Garlic Scapes are fairly versatile, and some of my favorite preparations are grilled, whirred into pesto, or chopped and used to impart a garlicky taste to stir-fries with some actual body and crunch. When they are plentiful, I like to buy them and chop them into inch-long pieces to freeze as well.
Garlic Scape Pesto
This recipe is for garlic obsessed, and preferably not to be served if you are aiming for romance later in the evening. I first tried Garlic Scape Pesto at Stearns Farm which was pretty straightforward but added some basil. But, I like this recipe because it keeps the flavor cleaner and yet adds both oil and butter, which seems a little bit fancy, but nicely complements the strong garlic taste of the scapes.
adapted from Marcella Hazan’s Food Processor Pesto Recipe
For the processor:
10 garlic scapes (cut into 1/4 inch pieces)
1/2 cup olive oil
3 tablespoons pine nuts (or walnuts or slivered almonds)
To mix in by hand:
1/2 cup freshly grated Parmigiano-Reggiano cheese
2 tablespoons freshly grated romano cheese
3 tablespoons butter, softened to room temperature
Put the garlic scapes, olive oil, pine nuts and salt in the food processor and process until fairly smooth – about 4 to 5 minutes, pausing every minute or two to scrape down the sides. You don’t want to skimp on this step, because if the pieces of scape are too big, they may taste too strong.
Transfer the mixture to a bowl, and stir in the cheeses and mix well. Finally, stir in the softened butter. Then go ahead and taste it – it might need a little bit more salt, and if you’d like you can go ahead and brighten it up with a little bit of lemon, but I usually think it is fine just as is.
Things to do with Garlic Scape Pesto: you can eat this stirred into pasta (just loosen it a little bit with some pasta water), or serve it with fresh pita or little crackers. Or you can rub it on chicken, and put it on the grill. You can add some to brighten up a summer minestrone, or on top of some fried eggs.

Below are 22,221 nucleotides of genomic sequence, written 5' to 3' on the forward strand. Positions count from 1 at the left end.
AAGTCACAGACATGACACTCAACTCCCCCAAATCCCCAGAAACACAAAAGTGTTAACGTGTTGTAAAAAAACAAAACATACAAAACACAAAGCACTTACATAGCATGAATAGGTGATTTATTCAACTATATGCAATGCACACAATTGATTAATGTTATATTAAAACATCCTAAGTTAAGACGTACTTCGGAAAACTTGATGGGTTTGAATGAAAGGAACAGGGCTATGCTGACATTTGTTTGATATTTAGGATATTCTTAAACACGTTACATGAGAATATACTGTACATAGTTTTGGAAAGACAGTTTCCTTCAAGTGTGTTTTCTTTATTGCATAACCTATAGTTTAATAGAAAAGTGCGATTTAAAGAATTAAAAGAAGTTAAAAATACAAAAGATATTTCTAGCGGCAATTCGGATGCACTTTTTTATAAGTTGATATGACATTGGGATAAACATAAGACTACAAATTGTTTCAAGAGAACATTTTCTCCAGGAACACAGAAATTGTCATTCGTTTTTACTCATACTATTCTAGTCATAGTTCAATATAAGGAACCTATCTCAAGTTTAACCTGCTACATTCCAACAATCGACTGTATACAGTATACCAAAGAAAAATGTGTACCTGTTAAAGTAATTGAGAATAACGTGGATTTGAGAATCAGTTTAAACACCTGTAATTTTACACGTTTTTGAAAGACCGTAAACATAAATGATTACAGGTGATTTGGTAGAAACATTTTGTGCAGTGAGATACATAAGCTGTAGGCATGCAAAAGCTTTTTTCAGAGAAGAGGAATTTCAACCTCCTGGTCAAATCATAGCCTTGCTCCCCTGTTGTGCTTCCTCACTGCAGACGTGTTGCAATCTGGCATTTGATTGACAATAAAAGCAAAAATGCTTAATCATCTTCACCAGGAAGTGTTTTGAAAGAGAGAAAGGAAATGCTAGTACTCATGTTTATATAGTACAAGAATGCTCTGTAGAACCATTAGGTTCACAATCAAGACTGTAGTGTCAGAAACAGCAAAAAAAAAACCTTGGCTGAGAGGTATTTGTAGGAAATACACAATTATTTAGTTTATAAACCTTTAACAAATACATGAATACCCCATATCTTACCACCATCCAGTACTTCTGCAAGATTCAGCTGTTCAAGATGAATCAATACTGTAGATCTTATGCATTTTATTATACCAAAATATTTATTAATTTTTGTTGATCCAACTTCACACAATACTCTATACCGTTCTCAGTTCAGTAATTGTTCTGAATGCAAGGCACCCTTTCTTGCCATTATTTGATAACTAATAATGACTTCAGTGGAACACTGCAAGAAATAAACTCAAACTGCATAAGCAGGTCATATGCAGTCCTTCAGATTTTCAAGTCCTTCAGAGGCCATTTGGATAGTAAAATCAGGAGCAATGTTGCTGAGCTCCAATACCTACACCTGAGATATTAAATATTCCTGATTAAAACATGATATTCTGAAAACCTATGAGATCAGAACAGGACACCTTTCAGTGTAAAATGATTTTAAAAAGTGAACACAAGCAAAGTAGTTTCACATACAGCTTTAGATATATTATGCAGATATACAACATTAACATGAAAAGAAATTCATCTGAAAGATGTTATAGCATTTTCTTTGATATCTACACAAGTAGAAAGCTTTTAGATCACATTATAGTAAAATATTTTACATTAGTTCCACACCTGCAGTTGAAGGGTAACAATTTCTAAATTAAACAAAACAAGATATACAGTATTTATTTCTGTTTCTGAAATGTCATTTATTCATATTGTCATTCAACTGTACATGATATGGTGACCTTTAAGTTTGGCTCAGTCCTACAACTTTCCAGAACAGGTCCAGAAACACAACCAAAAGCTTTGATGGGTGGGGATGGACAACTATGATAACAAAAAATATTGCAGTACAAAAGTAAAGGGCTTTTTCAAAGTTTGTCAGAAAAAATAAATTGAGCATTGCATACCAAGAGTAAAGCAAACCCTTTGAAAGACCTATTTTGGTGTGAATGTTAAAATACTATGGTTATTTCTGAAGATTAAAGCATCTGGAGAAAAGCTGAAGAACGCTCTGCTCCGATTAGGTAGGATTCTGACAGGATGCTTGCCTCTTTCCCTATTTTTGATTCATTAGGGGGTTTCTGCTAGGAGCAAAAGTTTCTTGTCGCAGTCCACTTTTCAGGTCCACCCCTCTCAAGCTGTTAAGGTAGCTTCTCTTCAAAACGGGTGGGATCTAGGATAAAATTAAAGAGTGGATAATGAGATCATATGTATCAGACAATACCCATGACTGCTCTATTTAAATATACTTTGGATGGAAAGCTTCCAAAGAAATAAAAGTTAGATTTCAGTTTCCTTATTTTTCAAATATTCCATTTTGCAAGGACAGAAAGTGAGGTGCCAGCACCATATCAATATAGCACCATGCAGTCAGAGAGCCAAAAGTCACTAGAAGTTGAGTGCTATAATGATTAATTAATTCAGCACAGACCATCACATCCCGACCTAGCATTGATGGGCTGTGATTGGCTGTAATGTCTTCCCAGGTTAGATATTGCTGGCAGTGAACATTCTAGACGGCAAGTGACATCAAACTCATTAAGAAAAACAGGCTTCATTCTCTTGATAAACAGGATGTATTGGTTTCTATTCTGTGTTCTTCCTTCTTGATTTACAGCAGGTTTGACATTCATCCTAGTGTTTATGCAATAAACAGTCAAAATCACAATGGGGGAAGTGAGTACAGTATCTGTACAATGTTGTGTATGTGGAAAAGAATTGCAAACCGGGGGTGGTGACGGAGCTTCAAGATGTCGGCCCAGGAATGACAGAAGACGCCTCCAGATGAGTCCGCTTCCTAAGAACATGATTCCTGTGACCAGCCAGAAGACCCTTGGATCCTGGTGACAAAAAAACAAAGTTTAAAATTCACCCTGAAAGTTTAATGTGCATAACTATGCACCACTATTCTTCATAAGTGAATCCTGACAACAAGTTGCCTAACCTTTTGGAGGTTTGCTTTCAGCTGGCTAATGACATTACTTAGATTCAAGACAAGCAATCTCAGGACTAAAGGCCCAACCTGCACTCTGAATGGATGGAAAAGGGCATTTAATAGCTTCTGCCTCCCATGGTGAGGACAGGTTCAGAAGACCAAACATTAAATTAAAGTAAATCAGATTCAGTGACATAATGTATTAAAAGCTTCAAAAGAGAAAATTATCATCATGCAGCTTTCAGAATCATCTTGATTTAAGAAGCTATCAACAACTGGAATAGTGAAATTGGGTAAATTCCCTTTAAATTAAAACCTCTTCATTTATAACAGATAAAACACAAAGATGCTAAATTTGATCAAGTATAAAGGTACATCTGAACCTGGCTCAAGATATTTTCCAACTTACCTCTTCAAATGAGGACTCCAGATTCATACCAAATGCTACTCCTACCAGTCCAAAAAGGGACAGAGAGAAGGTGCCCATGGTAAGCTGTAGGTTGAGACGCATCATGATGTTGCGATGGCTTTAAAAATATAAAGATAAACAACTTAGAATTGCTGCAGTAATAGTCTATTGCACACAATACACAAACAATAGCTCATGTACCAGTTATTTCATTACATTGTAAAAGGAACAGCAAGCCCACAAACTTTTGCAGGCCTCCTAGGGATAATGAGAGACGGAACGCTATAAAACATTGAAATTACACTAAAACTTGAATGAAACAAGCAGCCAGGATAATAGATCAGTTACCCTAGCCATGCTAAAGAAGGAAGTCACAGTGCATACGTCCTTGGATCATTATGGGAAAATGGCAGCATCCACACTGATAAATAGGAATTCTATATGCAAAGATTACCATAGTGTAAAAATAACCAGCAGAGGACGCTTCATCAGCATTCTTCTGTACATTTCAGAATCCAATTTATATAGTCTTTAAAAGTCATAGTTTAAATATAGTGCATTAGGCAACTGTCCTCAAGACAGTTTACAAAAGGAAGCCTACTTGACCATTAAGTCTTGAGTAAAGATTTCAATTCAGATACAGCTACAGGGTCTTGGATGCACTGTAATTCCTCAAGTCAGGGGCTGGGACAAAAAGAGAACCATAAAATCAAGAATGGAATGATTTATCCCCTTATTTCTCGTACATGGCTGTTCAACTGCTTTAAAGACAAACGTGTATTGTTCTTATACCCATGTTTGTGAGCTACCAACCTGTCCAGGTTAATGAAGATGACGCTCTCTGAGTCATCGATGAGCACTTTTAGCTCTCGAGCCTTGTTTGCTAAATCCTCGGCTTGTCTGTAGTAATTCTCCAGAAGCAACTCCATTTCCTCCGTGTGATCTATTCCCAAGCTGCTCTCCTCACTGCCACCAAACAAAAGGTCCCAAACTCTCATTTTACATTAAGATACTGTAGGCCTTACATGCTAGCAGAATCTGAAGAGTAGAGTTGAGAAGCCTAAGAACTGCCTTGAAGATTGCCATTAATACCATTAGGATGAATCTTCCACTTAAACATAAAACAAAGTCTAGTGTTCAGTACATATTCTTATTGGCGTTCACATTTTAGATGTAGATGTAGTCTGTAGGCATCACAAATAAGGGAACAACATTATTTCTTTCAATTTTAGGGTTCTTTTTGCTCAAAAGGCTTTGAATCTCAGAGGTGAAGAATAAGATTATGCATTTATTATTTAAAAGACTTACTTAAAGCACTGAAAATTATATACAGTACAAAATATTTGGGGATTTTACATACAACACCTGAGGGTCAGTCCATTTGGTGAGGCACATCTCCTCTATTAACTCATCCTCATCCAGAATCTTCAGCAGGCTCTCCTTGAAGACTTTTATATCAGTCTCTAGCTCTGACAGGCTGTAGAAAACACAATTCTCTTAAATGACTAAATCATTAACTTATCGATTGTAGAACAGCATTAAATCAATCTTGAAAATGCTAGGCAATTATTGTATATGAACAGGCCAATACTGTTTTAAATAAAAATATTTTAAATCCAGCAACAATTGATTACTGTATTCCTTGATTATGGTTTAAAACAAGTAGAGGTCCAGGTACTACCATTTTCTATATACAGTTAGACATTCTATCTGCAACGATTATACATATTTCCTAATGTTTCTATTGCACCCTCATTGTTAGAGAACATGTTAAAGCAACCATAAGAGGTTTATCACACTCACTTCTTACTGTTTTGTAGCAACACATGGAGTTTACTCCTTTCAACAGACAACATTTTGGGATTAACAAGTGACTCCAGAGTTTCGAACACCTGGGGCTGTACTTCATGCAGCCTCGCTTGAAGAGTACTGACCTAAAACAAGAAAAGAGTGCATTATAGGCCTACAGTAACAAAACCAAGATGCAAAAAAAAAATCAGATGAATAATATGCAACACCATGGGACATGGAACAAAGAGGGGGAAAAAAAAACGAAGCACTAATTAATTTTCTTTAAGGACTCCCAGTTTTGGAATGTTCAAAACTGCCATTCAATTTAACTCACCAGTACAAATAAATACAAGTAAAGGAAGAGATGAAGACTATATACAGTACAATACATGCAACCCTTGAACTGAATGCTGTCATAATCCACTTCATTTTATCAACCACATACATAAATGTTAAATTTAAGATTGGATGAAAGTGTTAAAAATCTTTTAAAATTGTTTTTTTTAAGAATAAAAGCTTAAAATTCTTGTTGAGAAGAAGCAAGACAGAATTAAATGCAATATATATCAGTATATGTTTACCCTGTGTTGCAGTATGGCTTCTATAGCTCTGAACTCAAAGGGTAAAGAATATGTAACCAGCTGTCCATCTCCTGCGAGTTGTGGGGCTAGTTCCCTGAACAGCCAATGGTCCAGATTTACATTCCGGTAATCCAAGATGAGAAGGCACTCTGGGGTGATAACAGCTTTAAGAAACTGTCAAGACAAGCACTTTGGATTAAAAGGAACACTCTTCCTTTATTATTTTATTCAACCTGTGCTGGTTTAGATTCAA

Yesterday was the Underground Farmers’ Market in San Francisco. My initial plan involved walking over to The Mission to get some exercise before gorging myself in the underground. Instead, I lazily took the MUNI to 18th street where on the way, I was “accidentally” seduced by a chalk board that boasted exciting flavors at Bi-rite Creamery. I couldn’t restrain myself. I ended up with a cone of earl gray, which I blissfully ate as I walked through the neighborhood. You know… to prime my stomach.
The SF Underground Farmers’ Market is an event that allows small time vendors to get their businesses off the ground and test the market with their wares. It’s been organized by Iso Rabins from Forage SF, who has done a brilliant job of putting together a great community of vendors and people looking to support the local food movement.
This location was in a moderately awesome space on Capp Street. (Up a mysteriously lit set of stairs, which evoked memories of basement raves at M.I.T. Yep. Nerd.) Despite arriving punctually at its 5pm opening, the place was already packed! I heard from Iso that he had a list of over 600 people signed up, and there were more registering at the door.
There was a plethora of options and the market was heavily skewed towards gently prepared foods: ranging from sauerkraut, kombucha, honey, chocolate, mushrooms, pies, lasagna, bread, and sandwiches. There was live music, families with small children, and plenty of happy, food lovin’ people to share the evening with. Fun!
My first big stop was to see Shakirah of Slow Jams (this lovely lady below, being interviewed on the camera). I heard tell that her Blood Orange and Meyer Lemon Marmalade was to die for, so I snatched one up before anyone else could get to them. I also managed to score the lone jar of her Milk Jam, which Jessica from the Golden Crust was using in some amazing cream puffs she was selling at the market.